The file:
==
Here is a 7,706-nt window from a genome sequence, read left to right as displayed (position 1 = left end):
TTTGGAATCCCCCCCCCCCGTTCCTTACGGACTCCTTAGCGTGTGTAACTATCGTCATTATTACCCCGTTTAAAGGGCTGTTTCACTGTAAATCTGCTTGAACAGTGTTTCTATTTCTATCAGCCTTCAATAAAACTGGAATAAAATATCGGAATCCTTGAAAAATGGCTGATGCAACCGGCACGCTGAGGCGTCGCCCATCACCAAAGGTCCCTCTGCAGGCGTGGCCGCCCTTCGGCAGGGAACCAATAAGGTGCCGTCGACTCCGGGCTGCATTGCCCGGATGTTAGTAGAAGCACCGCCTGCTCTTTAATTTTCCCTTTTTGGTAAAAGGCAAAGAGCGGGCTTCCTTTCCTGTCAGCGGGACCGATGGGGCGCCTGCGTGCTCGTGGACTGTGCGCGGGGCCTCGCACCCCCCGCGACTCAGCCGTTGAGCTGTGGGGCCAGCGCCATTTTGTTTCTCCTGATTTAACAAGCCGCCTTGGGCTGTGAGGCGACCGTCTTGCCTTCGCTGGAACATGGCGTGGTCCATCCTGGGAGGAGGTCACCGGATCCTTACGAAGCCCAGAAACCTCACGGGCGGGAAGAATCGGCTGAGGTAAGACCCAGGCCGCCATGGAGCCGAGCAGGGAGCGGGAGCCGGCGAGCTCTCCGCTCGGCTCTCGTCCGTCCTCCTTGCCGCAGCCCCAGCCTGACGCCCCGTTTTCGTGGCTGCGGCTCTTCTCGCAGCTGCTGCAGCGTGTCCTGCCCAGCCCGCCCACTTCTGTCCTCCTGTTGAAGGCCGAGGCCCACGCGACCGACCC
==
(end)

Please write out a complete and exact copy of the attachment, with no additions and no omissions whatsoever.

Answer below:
Here is a 7,706-nt window from a genome sequence, read left to right as displayed (position 1 = left end):
TTTGGAATCCCCCCCCCCCGTTCCTTACGGACTCCTTAGCGTGTGTAACTATCGTCATTATTACCCCGTTTAAAGGGCTGTTTCACTGTAAATCTGCTTGAACAGTGTTTCTATTTCTATCAGCCTTCAATAAAACTGGAATAAAATATCGGAATCCTTGAAAAATGGCTGATGCAACCGGCACGCTGAGGCGTCGCCCATCACCAAAGGTCCCTCTGCAGGCGTGGCCGCCCTTCGGCAGGGAACCAATAAGGTGCCGTCGACTCCGGGCTGCATTGCCCGGATGTTAGTAGAAGCACCGCCTGCTCTTTAATTTTCCCTTTTTGGTAAAAGGCAAAGAGCGGGCTTCCTTTCCTGTCAGCGGGACCGATGGGGCGCCTGCGTGCTCGTGGACTGTGCGCGGGGCCTCGCACCCCCCGCGACTCAGCCGTTGAGCTGTGGGGCCAGCGCCATTTTGTTTCTCCTGATTTAACAAGCCGCCTTGGGCTGTGAGGCGACCGTCTTGCCTTCGCTGGAACATGGCGTGGTCCATCCTGGGAGGAGGTCACCGGATCCTTACGAAGCCCAGAAACCTCACGGGCGGGAAGAATCGGCTGAGGTAAGACCCAGGCCGCCATGGAGCCGAGCAGGGAGCGGGAGCCGGCGAGCTCTCCGCTCGGCTCTCGTCCGTCCTCCTTGCCGCAGCCCCAGCCTGACGCCCCGTTTTCGTGGCTGCGGCTCTTCTCGCAGCTGCTGCAGCGTGTCCTGCCCAGCCCGCCCACTTCTGTCCTCCTGTTGAAGGCCGAGGCCCACGCGACCGACCC